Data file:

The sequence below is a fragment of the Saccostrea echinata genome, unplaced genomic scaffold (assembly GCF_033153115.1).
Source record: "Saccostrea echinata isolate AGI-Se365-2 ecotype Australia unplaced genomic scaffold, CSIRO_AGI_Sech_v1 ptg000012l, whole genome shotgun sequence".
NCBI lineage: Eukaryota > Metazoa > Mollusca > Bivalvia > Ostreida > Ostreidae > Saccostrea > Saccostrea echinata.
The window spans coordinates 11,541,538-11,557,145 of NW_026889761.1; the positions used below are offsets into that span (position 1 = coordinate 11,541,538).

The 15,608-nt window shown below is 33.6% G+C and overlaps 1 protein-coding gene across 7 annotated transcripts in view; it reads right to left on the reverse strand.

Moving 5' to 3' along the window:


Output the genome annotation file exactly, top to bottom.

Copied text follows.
The sequence below is a fragment of the Saccostrea echinata genome, unplaced genomic scaffold (assembly GCF_033153115.1).
Source record: "Saccostrea echinata isolate AGI-Se365-2 ecotype Australia unplaced genomic scaffold, CSIRO_AGI_Sech_v1 ptg000012l, whole genome shotgun sequence".
NCBI lineage: Eukaryota > Metazoa > Mollusca > Bivalvia > Ostreida > Ostreidae > Saccostrea > Saccostrea echinata.
The window spans coordinates 11,541,538-11,557,145 of NW_026889761.1; the positions used below are offsets into that span (position 1 = coordinate 11,541,538).

The 15,608-nt window shown below is 33.6% G+C and overlaps 1 protein-coding gene across 7 annotated transcripts in view; it reads right to left on the reverse strand.

Moving 5' to 3' along the window: